Document Type

Thesis - Open Access

Award Date


Degree Name

Master of Science (MS)


Electrical Engineering


Many mathematical models have been developed to help the hydraulic engineer with respect to sediment transport. Some models have been found to be better than others in specific applications; however, HEC-6 Scour and Deposition in Rivers and Reservoirs has proved to be a very useful model for a wide variety of applications. The flexibility, adaptability, usability, portability and expandability of the model has led to it being used in many federal, state, private, and academic agencies. Each agency, having its own interests, has adapted and expanded the model for their needs. One such expansion was performed by Dr. Alan Prasuhn, Professor of Civil Engineering, South Dakota State University, Brookings, South Dakota. Funding was provided by the Office of Water Research and Technology, U.S. Department of the Interior, Washington, D.C. to study the modeling of scour and backwater at highway bridges due to debris accumulation. To complete Prasuhn's study it was necessary to expand the model to include larger sediment sizes, introduce additional transport functions, add pier scour equations, and incorporate a bridge hydraulics routine. The bridge hydraulics routine was necessary to simulate flow and sediment transport conditions when the water surface impinges on the bridge deck. Under these conditions, pressure flow under the bridge occurs and the validity of the sediment transport equations is in question. Because of the uncertainty in this area, a series of laboratory experiments were performed to verify the model in this application. The procedures used and results obtained in the laboratory are presented in this paper. Clear water was discharged into a flume with a sand bed and the water surface was forced to impinge on a simulated bridge deck. Photographs of the adjustment to the water surface and bed profiles with respect to time were taken through the plexiglass walls of the flume. The experimental results were then compared with the results obtained from the model operating with the same sediment, geometric, and hydrological conditions. Nine experimental trials were performed. Four trials and their comparison with the model are presented in Chapter 4 of this paper. Using the same laboratory equipment, another experiment was conducted to verify the armoring characteristics in the model. During the initial time periods, the model assumes the material in the bed to be uniformly distributed. Most often this is not the case in a natural stream.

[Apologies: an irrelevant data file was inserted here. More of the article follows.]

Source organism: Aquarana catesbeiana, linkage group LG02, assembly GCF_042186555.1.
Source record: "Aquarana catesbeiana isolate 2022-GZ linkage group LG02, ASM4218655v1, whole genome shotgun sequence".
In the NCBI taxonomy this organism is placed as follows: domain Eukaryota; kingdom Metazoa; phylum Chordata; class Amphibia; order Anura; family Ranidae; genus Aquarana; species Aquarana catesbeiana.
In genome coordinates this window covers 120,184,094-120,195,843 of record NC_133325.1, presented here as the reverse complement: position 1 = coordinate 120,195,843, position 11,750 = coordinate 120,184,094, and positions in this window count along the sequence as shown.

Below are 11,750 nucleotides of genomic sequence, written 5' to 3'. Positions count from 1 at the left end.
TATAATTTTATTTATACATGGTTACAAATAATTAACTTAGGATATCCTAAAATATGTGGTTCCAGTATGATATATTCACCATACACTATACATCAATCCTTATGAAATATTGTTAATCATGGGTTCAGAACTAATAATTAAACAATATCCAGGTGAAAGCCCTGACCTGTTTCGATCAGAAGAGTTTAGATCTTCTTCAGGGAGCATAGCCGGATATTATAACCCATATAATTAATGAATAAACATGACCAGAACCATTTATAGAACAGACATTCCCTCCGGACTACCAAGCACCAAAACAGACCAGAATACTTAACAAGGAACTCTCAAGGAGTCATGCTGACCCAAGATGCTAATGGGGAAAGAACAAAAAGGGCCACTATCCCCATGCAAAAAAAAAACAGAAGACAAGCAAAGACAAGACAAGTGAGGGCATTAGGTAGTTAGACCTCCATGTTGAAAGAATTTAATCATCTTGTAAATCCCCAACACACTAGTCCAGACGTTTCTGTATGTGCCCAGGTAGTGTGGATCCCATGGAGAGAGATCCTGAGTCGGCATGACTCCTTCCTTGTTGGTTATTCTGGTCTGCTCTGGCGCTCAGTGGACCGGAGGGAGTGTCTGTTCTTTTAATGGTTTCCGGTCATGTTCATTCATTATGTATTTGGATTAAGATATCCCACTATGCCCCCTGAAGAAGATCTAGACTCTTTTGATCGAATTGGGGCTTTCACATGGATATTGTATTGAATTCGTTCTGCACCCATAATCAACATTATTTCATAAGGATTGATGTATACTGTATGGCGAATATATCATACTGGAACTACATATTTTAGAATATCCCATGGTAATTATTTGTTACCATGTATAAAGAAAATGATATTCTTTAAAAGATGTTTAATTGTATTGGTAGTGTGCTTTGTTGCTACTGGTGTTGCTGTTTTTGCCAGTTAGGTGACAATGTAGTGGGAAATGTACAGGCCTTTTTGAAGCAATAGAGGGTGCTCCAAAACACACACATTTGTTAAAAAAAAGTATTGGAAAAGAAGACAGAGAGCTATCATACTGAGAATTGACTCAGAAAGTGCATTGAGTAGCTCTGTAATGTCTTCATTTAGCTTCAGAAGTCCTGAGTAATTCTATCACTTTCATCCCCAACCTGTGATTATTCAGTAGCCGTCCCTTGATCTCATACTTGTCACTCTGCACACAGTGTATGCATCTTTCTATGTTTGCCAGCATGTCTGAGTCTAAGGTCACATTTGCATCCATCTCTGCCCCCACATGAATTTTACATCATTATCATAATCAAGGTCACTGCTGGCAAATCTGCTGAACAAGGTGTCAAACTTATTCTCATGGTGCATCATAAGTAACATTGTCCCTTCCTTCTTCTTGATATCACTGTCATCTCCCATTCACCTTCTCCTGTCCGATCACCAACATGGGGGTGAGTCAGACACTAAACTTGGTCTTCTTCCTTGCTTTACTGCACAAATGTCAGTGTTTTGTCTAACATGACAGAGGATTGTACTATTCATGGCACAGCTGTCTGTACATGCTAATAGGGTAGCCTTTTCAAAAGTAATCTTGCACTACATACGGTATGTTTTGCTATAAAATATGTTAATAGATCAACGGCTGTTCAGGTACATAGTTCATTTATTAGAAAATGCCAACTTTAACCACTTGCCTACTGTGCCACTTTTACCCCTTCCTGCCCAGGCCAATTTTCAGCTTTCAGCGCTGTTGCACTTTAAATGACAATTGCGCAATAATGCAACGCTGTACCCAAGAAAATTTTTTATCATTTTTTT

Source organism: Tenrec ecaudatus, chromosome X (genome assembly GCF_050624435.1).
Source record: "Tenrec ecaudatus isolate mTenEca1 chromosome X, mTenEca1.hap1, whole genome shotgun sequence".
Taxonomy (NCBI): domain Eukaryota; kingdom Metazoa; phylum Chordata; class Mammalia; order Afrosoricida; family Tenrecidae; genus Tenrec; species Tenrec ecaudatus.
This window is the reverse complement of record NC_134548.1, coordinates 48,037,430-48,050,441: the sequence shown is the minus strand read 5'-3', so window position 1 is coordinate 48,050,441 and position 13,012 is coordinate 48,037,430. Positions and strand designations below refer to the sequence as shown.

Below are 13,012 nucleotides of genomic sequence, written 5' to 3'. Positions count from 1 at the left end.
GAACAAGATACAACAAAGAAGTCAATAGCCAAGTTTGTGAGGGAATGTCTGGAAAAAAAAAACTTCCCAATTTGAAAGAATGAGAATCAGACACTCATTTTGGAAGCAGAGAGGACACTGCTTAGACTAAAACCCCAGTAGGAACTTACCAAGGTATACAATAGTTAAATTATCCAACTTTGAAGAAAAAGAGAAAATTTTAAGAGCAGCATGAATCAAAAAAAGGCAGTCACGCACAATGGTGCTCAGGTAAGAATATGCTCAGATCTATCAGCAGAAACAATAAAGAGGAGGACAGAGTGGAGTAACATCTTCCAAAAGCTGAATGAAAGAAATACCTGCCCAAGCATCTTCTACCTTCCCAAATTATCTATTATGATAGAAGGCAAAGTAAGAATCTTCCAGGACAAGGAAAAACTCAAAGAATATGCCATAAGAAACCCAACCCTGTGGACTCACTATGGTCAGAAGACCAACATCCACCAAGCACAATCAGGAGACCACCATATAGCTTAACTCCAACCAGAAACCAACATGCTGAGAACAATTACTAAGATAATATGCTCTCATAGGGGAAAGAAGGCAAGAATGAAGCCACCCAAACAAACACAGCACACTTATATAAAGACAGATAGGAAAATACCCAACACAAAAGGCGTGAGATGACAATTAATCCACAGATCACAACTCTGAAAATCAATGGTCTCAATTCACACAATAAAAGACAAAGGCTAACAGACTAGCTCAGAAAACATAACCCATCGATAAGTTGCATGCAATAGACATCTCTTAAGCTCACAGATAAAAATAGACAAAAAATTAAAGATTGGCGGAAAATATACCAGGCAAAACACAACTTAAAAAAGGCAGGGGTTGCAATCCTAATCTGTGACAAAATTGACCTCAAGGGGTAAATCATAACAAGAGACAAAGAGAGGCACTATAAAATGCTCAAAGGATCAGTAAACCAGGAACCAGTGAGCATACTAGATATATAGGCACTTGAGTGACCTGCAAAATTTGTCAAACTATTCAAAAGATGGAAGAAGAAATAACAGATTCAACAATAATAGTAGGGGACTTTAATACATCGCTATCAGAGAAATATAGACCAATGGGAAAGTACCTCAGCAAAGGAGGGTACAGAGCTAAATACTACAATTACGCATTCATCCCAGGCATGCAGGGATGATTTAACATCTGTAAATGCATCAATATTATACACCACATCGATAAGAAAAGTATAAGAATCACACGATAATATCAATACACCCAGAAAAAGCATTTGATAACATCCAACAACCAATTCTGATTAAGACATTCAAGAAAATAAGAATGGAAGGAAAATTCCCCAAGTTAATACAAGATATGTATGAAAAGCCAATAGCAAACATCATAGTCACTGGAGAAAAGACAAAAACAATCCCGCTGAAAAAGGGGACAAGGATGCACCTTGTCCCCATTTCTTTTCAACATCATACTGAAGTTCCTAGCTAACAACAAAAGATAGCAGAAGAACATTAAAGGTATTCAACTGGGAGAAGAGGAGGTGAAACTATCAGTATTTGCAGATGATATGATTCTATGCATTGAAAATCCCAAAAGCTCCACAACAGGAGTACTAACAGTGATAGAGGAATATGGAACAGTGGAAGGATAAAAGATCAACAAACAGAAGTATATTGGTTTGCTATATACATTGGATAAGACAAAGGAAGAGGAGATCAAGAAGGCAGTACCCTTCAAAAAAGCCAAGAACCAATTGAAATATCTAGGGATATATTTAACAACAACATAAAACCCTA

Library of Congress Subject Headings

Sediment transport -- Mathematical models
Scour at bridges
Bridges -- Foundations and piers
South Dakota State University Theses



Number of Pages



South Dakota State University